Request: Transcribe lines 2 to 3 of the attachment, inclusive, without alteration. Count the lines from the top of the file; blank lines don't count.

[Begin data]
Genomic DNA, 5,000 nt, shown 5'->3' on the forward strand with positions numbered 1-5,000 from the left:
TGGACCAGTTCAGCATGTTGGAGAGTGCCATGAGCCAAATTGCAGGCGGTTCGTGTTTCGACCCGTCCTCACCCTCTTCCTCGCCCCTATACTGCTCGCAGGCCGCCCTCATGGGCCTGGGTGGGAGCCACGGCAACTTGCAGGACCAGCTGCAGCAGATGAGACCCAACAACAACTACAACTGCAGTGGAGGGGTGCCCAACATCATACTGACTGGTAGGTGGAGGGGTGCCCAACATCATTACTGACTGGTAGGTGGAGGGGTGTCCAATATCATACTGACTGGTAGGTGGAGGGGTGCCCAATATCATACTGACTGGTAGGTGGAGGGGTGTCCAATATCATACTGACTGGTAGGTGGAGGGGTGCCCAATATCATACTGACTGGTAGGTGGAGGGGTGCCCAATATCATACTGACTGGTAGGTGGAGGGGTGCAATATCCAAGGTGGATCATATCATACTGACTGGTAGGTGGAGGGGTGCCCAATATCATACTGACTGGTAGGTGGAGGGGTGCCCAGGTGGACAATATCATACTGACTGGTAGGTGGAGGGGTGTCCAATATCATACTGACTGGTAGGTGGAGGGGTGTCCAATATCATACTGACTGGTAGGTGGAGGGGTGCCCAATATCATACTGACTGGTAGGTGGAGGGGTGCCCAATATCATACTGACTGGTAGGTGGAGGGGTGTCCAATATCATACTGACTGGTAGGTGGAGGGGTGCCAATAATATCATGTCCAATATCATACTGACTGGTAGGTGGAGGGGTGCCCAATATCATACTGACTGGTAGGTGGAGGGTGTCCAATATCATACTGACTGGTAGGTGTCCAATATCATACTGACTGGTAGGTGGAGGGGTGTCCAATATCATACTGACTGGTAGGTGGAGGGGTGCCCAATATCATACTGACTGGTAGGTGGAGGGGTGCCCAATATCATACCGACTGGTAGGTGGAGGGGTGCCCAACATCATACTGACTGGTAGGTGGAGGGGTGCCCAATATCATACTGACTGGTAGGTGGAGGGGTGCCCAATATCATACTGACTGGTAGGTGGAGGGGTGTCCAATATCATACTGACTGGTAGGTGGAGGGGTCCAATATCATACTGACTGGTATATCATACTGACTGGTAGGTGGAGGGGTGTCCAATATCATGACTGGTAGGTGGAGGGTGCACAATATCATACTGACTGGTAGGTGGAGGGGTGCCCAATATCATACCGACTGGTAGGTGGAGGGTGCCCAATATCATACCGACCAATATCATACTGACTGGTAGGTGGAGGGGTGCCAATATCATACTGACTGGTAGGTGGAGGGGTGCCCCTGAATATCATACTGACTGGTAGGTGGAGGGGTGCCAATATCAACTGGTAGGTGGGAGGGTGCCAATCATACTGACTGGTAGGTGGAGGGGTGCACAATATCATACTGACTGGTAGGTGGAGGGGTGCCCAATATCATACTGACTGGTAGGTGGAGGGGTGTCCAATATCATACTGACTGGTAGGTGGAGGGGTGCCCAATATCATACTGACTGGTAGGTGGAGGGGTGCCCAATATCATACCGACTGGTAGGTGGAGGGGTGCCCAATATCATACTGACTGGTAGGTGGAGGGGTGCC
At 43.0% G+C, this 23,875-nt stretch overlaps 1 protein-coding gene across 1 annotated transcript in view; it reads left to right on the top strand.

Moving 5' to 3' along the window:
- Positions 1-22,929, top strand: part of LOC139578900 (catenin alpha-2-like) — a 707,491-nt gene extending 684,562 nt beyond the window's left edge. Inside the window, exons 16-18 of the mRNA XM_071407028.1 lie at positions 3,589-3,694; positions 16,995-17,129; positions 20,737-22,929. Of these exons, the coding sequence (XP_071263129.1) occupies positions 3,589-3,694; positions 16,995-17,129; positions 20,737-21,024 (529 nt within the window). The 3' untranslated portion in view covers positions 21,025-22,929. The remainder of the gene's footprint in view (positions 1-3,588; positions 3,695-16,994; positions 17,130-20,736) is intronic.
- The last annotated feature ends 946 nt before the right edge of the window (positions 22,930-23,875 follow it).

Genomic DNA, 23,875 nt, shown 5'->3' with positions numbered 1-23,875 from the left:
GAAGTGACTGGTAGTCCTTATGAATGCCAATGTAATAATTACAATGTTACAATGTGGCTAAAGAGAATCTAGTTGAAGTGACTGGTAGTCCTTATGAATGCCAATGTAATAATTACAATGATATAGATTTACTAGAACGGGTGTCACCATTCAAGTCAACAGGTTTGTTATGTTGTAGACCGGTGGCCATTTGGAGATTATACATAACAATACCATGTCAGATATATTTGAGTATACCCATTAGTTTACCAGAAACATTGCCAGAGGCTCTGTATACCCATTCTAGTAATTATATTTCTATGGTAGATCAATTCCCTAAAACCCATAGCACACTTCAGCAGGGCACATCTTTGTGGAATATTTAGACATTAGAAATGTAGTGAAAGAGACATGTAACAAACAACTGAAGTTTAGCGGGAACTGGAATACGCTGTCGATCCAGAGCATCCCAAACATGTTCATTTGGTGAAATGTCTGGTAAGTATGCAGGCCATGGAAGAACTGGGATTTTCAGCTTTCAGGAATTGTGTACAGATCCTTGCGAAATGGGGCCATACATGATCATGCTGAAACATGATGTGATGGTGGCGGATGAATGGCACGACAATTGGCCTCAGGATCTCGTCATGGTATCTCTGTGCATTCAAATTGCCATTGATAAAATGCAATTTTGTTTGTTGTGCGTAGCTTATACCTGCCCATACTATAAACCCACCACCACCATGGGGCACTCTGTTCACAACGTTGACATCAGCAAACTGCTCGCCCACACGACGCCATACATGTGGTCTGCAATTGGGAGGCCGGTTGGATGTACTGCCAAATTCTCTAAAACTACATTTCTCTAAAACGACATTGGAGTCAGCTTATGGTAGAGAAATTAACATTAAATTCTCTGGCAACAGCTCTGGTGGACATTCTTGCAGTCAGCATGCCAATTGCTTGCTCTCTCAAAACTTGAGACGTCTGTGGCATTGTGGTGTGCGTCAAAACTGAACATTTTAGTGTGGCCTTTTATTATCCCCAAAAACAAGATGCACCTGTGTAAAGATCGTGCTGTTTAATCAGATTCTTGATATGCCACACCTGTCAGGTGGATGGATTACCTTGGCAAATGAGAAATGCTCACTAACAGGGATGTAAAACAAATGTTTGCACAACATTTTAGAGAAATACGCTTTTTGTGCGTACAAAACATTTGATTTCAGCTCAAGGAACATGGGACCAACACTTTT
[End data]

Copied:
TGGACCAGTTCAGCATGTTGGAGAGTGCCATGAGCCAAATTGCAGGCGGTTCGTGTTTCGACCCGTCCTCACCCTCTTCCTCGCCCCTATACTGCTCGCAGGCCGCCCTCATGGGCCTGGGTGGGAGCCACGGCAACTTGCAGGACCAGCTGCAGCAGATGAGACCCAACAACAACTACAACTGCAGTGGAGGGGTGCCCAACATCATACTGACTGGTAGGTGGAGGGGTGCCCAACATCATTACTGACTGGTAGGTGGAGGGGTGTCCAATATCATACTGACTGGTAGGTGGAGGGGTGCCCAATATCATACTGACTGGTAGGTGGAGGGGTGTCCAATATCATACTGACTGGTAGGTGGAGGGGTGCCCAATATCATACTGACTGGTAGGTGGAGGGGTGCCCAATATCATACTGACTGGTAGGTGGAGGGGTGCAATATCCAAGGTGGATCATATCATACTGACTGGTAGGTGGAGGGGTGCCCAATATCATACTGACTGGTAGGTGGAGGGGTGCCCAGGTGGACAATATCATACTGACTGGTAGGTGGAGGGGTGTCCAATATCATACTGACTGGTAGGTGGAGGGGTGTCCAATATCATACTGACTGGTAGGTGGAGGGGTGCCCAATATCATACTGACTGGTAGGTGGAGGGGTGCCCAATATCATACTGACTGGTAGGTGGAGGGGTGTCCAATATCATACTGACTGGTAGGTGGAGGGGTGCCAATAATATCATGTCCAATATCATACTGACTGGTAGGTGGAGGGGTGCCCAATATCATACTGACTGGTAGGTGGAGGGTGTCCAATATCATACTGACTGGTAGGTGTCCAATATCATACTGACTGGTAGGTGGAGGGGTGTCCAATATCATACTGACTGGTAGGTGGAGGGGTGCCCAATATCATACTGACTGGTAGGTGGAGGGGTGCCCAATATCATACCGACTGGTAGGTGGAGGGGTGCCCAACATCATACTGACTGGTAGGTGGAGGGGTGCCCAATATCATACTGACTGGTAGGTGGAGGGGTGCCCAATATCATACTGACTGGTAGGTGGAGGGGTGTCCAATATCATACTGACTGGTAGGTGGAGGGGTCCAATATCATACTGACTGGTATATCATACTGACTGGTAGGTGGAGGGGTGTCCAATATCATGACTGGTAGGTGGAGGGTGCACAATATCATACTGACTGGTAGGTGGAGGGGTGCCCAATATCATACCGACTGGTAGGTGGAGGGTGCCCAATATCATACCGACCAATATCATACTGACTGGTAGGTGGAGGGGTGCCAATATCATACTGACTGGTAGGTGGAGGGGTGCCCCTGAATATCATACTGACTGGTAGGTGGAGGGGTGCCAATATCAACTGGTAGGTGGGAGGGTGCCAATCATACTGACTGGTAGGTGGAGGGGTGCACAATATCATACTGACTGGTAGGTGGAGGGGTGCCCAATATCATACTGACTGGTAGGTGGAGGGGTGTCCAATATCATACTGACTGGTAGGTGGAGGGGTGCCCAATATCATACTGACTGGTAGGTGGAGGGGTGCCCAATATCATACCGACTGGTAGGTGGAGGGGTGCCCAATATCATACTGACTGGTAGGTGGAGGGGTGCC
At 43.0% G+C, this 23,875-nt stretch overlaps 1 protein-coding gene across 1 annotated transcript in view; it reads left to right on the top strand.